Fundamentals of Medicare
How Medicare Works & What It Covers
Part A - Hospital
Part A is the room and board part of hospitalization for Medicare, and as long as you either worked 10 years contributing to Medicare or had a spouse contributing, this benefit is available at no extra cost to you.
Currently, the 2020 deductible is $1,406. Once the deductible is met, the hospital benefit applies for a 60 day benefit period. If you were to reenter the hospital within that benefit period, the same deductible applies. If you enter the hospital after the 60 days, a new deductible is due. The amount of the deductible can change annually.
Part A - Rehab & Skilled Nursing
The other benefit of Part A is the room and board at a skilled nursing facility,more commonly referred to as Rehab. As long as you are admitted to the hospital for three days, Medicare pays 100% of the first 20 days of rehabilitation in a facility.
There is a co-pay amount, currently in 2020 of $176 a day, for days 21 through 100 in the same facility. After 100 days, you are responsible for 100% of your care unless you have Long Term Care Insurance. Medicare does not cover nursing home facility care after that 100 days.
When Obamacare was introduced, a section was written which delegated liability to hospitals for patients who returned to the emergency room within 30 days of discharge from the emergency room. The hospital would be liable for their stay. In conjunction with Medicare denying claims of hospital stays as being unnecessary, hospital boards throughout the country met and the "Under Observation" status was invented.
While under observation status, your liability increases outside of your hospitalization coverage. You may be charged for services that your policy does not cover. The practice has grown to hospitals devoting a whole floor to this loop hole in hospital coverage driving the individuals cost and liabilities.
A client of mine went to the emergency room with horrific back pain and was put in a room. She had back surgery and was never admitted to the hospital. As she had original medicare with supplemental coverage, she was responsible for her rehab room and board which would have been covered if she was admitted. Her husband was charged $17,000.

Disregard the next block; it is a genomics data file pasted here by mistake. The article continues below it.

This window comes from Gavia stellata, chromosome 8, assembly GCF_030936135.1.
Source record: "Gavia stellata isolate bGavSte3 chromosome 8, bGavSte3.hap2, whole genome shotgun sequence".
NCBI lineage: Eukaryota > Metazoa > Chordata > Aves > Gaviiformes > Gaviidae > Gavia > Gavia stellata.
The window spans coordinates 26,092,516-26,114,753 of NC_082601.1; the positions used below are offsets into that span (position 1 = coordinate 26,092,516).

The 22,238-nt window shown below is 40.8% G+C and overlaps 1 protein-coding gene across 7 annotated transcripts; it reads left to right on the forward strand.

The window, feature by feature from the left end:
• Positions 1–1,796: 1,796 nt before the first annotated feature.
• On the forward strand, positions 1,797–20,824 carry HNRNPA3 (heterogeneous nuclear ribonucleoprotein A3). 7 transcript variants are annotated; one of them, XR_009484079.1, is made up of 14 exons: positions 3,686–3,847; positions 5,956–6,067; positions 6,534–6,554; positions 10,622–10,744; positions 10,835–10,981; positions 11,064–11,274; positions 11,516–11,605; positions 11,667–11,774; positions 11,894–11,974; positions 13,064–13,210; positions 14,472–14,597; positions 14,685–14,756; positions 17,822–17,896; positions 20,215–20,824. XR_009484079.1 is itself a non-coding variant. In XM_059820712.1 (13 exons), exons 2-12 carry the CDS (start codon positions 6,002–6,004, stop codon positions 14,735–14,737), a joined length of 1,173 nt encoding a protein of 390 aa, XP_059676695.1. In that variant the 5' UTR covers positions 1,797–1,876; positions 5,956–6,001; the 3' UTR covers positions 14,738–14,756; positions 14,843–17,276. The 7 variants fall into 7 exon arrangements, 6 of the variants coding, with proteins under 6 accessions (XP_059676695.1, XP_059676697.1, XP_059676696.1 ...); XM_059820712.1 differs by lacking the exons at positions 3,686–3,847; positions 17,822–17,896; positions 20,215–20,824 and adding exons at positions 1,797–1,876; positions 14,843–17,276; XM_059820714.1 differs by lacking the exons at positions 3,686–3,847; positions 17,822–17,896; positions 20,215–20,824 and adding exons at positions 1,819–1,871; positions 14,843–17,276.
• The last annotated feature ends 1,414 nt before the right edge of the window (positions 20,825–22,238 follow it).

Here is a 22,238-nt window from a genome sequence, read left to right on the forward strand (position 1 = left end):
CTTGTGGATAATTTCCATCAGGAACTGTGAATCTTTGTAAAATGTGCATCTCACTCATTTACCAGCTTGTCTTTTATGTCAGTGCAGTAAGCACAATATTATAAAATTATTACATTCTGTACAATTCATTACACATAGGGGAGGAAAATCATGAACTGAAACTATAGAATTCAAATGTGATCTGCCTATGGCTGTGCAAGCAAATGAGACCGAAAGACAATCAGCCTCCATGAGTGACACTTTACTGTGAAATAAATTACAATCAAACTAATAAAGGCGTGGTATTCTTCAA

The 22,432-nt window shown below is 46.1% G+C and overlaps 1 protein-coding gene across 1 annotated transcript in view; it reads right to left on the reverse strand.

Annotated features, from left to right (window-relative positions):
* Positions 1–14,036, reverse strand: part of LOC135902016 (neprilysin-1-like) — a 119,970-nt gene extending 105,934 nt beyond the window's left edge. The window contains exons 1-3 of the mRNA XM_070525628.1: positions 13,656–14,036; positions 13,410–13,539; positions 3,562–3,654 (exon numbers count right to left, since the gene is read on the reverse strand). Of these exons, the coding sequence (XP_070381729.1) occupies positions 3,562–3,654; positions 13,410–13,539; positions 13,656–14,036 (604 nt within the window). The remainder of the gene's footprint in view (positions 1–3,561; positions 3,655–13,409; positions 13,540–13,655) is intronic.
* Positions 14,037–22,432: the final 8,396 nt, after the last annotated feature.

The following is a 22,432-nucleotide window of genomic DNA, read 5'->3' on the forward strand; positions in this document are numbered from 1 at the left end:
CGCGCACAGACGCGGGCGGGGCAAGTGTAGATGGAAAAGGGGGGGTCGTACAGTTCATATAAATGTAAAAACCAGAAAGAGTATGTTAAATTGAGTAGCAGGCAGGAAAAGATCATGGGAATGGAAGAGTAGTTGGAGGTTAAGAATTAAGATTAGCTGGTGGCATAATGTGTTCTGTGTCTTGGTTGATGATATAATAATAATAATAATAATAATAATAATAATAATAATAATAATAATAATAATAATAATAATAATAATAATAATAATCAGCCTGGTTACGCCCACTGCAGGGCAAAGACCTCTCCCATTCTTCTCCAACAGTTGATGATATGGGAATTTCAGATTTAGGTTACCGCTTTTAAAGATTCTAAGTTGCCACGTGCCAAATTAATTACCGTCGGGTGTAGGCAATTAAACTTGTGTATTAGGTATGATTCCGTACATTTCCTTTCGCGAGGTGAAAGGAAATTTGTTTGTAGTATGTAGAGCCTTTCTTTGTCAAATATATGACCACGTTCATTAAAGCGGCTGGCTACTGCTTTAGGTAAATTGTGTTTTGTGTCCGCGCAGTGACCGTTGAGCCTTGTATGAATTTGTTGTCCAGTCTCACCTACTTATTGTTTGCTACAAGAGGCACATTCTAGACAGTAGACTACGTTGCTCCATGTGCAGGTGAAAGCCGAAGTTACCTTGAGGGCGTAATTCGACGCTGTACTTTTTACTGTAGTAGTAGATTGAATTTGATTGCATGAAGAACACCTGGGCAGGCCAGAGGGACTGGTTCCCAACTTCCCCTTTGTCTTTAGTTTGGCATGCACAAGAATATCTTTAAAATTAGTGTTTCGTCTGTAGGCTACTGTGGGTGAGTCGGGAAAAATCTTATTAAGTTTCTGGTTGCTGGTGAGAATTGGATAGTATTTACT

Part B is the Medical portion of Medicare. There is a monthly premium which must be paid to participate, currently $144.60 a month. Social Security prefers to deduct the fee from your benefit check but, if you aren't getting a check you must pay quarterly. There are specific times which you are eligible to enroll and there may be a penalty assessed if a candidate does not elect the benefit when initially eligible.
The premium for Part B can cost more for beneficiaries over a certain income threshold and must be paid for all Medicare recipients regardless of the plan coverage. If your income is below a certain level you may be eligible for help in paying the premium.
Once the premium is paid, there is an annual deductible, currently $198 in 2020 which must be paid. Once the deductible is met, Medicare pays 80% of the medical cost leaving 20% due.
Generally, Medicare does not cover routine eye care. There are a couple of exceptions: if you are suffering cataracts, original Medicare will cover the surgery and a pair of corrected glasses post surgery; if you are diabetic, eye degeneration is a medical side effect and therefore covered; and if you suffer from Macular Degeneration, another medical condition, you are covered under Medicare.
Routine dental care is not covered by Medicare and it is recommended you purchase separate coverage for your teeth and gums. Since 2010 there are more options available to seniors than previously offered.